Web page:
Pubdate: Sun, 3 May 2009
Source: North County Times (Escondido, CA)
Copyright: 2009 North County Times
Author: F. Aaron Smith
Note: F. Aaron Smith is the California policy director for the 
Marijuana Policy Project. Visit


The horrifying drug war-violence south of the border calls to mind 
the adage,  "Those who cannot remember the past are condemned to 
repeat it." It's time to stop repeating failed policies that do 
nothing but subsidize Mexican drug gangs.

Americans have watched in horror as thousands have been brutally 
murdered by warring drug cartels. Haven't we been through this 
before? The answer, of course, is yes.

During the 13 dark years of U.S. alcohol prohibition, ruthless 
gangsters like Al Capone and "Bugs" Moran had a monopoly on the 
lucrative booze market.

So lucrative, in fact, that these scoundrels would routinely gun each 
other down rather than let a competitor share their territory. Sound 
familiar? It should.

Today, the bloodbath is taking place in cities like Tijuana and 
Juarez, Mexico. And, of course, the killings are no longer linked to 
the alcohol trade, but to illegal drugs -- the most common of which 
is marijuana.

This eruption of violence should be reason enough to immediately end 
marijuana prohibition and tax and regulate it similarly to alcohol. 
Prohibition simply doesn't work -- not in the 1930s and not now.

Our failed experiment with marijuana prohibition has left the supply 
side of a multibillion-dollar industry in the hands of murderous 
criminal gangs while doing nothing to curb American's steady demand 
for marijuana. The chief of the U.S. Drug Enforcement 
Administration's Mexico and Central America Section recently told the 
New York Times that marijuana is the "king crop" for Mexican cartels. 
He added that the plant "consistently sustains its marketability and 

According to Andres Rosental, former deputy foreign minister of 
Mexico, more than 60 percent of the revenue going to Mexican drug 
cartels is estimated to have come from marijuana

The situation is so intolerable, that three former presidents of 
Mexico, Colombia and Brazil have recently joined the chorus calling 
for a shift in U.S. marijuana policy.

The dangerous activity of these cartels is not limited to Latin 
America. Like an international game of "Whac-A-Mole," more stringent 
interdiction efforts at the border have prompted the cartels to move 
their marijuana growing operations north of the border.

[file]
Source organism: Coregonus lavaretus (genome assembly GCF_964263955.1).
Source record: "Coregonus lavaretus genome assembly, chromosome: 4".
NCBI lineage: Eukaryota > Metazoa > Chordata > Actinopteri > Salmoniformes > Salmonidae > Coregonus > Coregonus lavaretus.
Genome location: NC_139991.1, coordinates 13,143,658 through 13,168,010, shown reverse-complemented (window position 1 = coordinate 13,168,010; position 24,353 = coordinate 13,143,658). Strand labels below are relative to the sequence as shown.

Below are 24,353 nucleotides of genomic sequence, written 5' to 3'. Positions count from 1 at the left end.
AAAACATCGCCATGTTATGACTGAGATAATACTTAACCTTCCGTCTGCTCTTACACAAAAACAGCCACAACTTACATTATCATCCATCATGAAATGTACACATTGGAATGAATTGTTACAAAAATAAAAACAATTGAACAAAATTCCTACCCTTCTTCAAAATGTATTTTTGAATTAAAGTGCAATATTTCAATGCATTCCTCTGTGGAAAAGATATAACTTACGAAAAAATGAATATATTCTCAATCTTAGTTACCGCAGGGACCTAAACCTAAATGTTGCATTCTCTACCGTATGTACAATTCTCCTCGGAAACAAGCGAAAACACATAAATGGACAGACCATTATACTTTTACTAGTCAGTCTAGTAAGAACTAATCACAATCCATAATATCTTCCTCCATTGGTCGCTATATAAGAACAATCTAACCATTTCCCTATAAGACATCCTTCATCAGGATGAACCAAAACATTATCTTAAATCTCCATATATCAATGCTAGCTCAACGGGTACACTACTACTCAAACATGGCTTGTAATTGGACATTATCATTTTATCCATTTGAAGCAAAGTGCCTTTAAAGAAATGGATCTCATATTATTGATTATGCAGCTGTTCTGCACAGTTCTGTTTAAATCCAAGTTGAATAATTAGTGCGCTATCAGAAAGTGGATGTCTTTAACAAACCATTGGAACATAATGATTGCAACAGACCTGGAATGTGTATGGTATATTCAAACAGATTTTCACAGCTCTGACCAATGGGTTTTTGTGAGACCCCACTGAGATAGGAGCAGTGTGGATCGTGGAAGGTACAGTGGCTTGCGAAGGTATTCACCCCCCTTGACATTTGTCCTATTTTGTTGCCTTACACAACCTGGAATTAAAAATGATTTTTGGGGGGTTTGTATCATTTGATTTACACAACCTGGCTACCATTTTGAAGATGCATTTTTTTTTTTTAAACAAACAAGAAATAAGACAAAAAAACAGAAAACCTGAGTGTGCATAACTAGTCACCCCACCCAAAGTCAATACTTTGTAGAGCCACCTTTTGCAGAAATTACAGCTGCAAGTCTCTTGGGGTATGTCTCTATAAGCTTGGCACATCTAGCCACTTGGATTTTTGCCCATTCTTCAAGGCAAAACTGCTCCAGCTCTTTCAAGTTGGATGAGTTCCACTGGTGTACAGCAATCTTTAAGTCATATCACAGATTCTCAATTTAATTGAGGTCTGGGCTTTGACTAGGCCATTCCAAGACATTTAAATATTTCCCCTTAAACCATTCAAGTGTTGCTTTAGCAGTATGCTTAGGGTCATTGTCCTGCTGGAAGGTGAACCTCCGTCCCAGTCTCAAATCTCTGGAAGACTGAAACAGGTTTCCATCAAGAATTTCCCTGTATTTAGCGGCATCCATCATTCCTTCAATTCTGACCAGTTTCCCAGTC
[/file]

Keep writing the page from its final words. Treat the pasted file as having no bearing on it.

Every year, we read more headlines about clandestine marijuana 
gardens being uncovered on our public lands. These rogue gardens not 
only pose a threat to hikers and the environment, they cost taxpayers 
more than a billion in eradication and cleanup efforts. If we ever 
want to stop these "bootlegger"-style marijuana operations, we must 
repeal marijuana prohibition.

There is no reason to believe that our nation's current marijuana 
policies are reducing the use and availability of marijuana. Indeed, 
marijuana's popularity has remained essentially unchanged since 
President Nixon declared all-out war on the plant nearly 40 years 
ago, with nearly 15 million Americans admitting to U.S. government 
surveyors that they use it at least monthly.

The U.N.'s World Health Organization reported last year that 
"countries with stringent user-level illegal drug policies did not 
have lower levels of use than countries with liberal ones."

California has always led the nation in forward-thinking policy, and 
this year legislators in Sacramento have an opportunity to do just 
that on the marijuana front. Assemblyman Tom Ammiano, D-San 
Francisco, has introduced Assembly Bill 390 -- legislation that would 
remove criminal penalties for responsible, adult marijuana use and 
set up a program to tax and regulate it, comparable with the current 
system that works to control alcohol production and sales.

Passage of this legislation would not only force a national 
reconsideration of marijuana prohibition, but would immediately cut 
into the profits of the dangerous criminal gangs who thrive on the 
illegal market.

Seventy-five years ago, FDR ended alcohol prohibition and the 
bloodletting immediately ended -- replaced by a steady stream of tax 
revenue to an ailing U.S. economy.

Let's do the same with marijuana before more lives and dollars are 
lost in this prohibition-fueled war. 
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MAP posted-by: Richard Lake